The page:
Digital SLR Camera Review: Olympus Evolt E-510 2-lens kit


Olympus E-510 Digital SLR Camera

Olympus Evolt E-510 Digital SLR Camera
Sound Buys Product Review By Don Lindich

Digital SLR is an extremely  hot camera category, and an Olympus digital SLR is always  one of the more  unique digital SLR  cameras you can buy.  Olympus has long gone its own way in the world of SLR cameras, starting with their revolutionary OM-1 SLR camera of 1972.   The hallmark of the OM cameras and lenses were their compact size and originality- you saw features on them you did not see anywhere else, for example a shutter-speed ring on the lens  mount.   When the world went digital and it was time to introduce an SLR system, Olympus went their own way again.   Rather than rework old designs as their competitors did, they started fresh and designed a camera format optimized for digital photography.   Called Four-Thirds, it incorporates a sensor with a 4:3 aspect ratio different than the 3:2 found in other SLR cameras.   The 4:3 ratio is a bit easier to compose with and crops perfectly to 8×10, the most common enlargement size.

Up until now, the Olympus digital SLRs were competent performers as well as distinct and different, but I never felt the promised advantages of “designed for digital” to be fully realized .   I am pleased to report that with the 10 megapixel E-510, Olympus’ Four-Thirds system has finally fulfilled this promise and landed itself among the best of consumer-grade digital SLR cameras.

Olympus sent me an E-510 two-lens kit to review.   It includes a long-life battery and charger along with their new 14-42 and 40-150mm lenses.   The  kit price was recently lowered to  only  $749.

You get a lot for your money as the E-510’s feature set is comprehensive and functional.   Many SLR users, especially beginners, see dark spots on their pictures because dust has settled in the camera body when it is open to the air, such as when changing lenses.   Eventually this dust finds it way to the sensor and creates these dark spots.   The Olympus Supersonic Wave Filter (SSWF) activates every time the camera is turned on, removing the dust from the sensor so it doesn’t haunt you later.   Olympus originated this feature and their system is still regarded as the best- rarely if ever will you hear of an Olympus users complaining about dust problems.

A sensor-based image stabilization system works with all of your lenses and keeps pictures sharp, even at slow shutter speeds or when using the zoom at the end of its range.   A live view feature allows you to focus and compose on the sharp 2.5 inch screen like you can with a compact camera.   Two memory card slots are provided, one for Compact Flash and one for XD Picture Cards.

The E-510 is somewhat smaller than competitor’s offerings, by virtue of its smaller 4:3 sensor.   Though small, the camera has a solid, stable feel that feels great in your hands.   The zoom ring rotates very smoothly and autofocus is silent, quick, and accurate, and the shutter release is smooth and sure.   Images are sharp, colorful, and remarkably free from distortion, and this is a testament   not only to the E-510’s sensor and image processing, but also to the excellence of the kit lenses.   Since they are made to a price point, the kit lenses included in a digital SLR outfit are often average performers at best, and very poor at worst.   Olympus has broken from the pack here as the lenses included in the kit are excellent by any measure.   The images they produce are very sharp from corner to corner, displaying excellent contrast and color along with freedom from distortion that makes the pictures stand out.   I often recommend that purchasers of digital SLRs upgrade their kit lenses to get the most out of their cameras as the kit lenses compromise image quality.   I can’t see myself ever making that recommendation to anyone with these lenses, unless low-light capability was an issue.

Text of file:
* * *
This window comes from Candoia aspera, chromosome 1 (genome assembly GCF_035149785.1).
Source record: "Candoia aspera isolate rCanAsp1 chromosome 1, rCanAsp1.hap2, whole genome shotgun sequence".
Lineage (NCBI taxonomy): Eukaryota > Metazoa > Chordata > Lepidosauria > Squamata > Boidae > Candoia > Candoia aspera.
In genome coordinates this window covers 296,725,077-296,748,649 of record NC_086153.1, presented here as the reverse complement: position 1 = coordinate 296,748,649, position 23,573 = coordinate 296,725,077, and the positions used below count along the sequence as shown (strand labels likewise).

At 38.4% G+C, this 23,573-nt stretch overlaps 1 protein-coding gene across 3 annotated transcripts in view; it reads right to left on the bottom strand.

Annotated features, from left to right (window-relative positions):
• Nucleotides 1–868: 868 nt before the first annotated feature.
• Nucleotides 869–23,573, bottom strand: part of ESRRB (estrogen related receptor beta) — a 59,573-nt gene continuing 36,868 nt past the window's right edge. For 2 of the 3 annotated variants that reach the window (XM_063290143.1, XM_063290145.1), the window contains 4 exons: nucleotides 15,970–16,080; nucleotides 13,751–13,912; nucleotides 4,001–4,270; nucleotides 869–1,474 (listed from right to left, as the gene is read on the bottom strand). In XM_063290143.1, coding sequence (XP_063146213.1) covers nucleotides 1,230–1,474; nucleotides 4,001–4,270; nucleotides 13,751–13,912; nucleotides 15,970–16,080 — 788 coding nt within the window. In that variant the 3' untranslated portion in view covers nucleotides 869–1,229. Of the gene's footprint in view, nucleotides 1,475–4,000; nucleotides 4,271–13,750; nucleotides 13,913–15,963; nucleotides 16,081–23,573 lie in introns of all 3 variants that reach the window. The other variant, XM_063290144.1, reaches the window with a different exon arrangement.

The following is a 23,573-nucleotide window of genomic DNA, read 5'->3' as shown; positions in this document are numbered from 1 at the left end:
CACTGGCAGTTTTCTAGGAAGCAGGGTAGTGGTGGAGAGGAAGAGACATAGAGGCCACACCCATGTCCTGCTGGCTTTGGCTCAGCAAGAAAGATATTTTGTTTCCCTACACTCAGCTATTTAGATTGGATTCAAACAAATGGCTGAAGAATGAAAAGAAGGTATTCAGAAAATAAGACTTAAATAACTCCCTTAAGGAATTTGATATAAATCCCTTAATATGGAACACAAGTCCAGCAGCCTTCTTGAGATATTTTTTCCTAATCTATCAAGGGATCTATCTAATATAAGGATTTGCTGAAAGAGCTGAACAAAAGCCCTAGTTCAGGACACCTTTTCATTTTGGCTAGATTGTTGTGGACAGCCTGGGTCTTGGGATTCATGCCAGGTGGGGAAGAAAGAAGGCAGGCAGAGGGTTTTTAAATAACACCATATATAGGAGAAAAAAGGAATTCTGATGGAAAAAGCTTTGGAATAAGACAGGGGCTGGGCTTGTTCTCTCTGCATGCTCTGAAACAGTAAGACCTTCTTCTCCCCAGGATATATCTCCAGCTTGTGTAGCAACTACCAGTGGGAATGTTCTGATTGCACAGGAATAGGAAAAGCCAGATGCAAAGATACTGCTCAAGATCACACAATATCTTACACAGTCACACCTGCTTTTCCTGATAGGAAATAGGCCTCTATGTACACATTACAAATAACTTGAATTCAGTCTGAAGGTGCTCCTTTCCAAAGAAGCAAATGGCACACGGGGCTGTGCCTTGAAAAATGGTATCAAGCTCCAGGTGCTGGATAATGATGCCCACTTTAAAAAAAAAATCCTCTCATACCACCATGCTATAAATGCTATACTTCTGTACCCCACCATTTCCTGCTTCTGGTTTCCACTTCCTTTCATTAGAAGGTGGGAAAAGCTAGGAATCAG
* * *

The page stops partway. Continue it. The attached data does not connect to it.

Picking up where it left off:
Of course, no camera is perfect and the E-510 is no exception.   Most digital SLRs have a display on the top of the camera so the user can take his eye from the viewfinder and check settings quickly.   The smallish E-510 displays the information on the LCD screen, which I did not find as intuitive as a top-mounted display.   The kit  lens’ mounts are plastic, which is a bit disappointing given the optical quality of the lenses.   Since many other manufacturer’s kit lenses also are plastic, I can’t fault Olympus too much for it.   You also need to tweak the settings somewhat to get the best images out of the camera, notably turning off the noise filter and turning down the sharpness.

This is simply nitpicking, though and overall, this camera is a winner that is really enjoyable to use.   If I could sum it up in a word, it would be “solid”, which describes the features, build quality, performance, engineering, and design.   In your hands it feels like a serious photographic instrument, designed by people who know photography and wanted to put a great tool in your hands, something enjoyable to work with, that works with you to create great images.   The engineers and designers at Olympus have good reason to be proud of their accomplishment, and I commend them. I can see many “average consumers” buying this outfit and living with it pretty much forever- there isn’t   much to want for, and the lenses are good enough you won’t be wishing for something better when you see your pictures on the monitor.   If you are in the market for a mid-range digital SLR, the E-510 should be on your shopping list.

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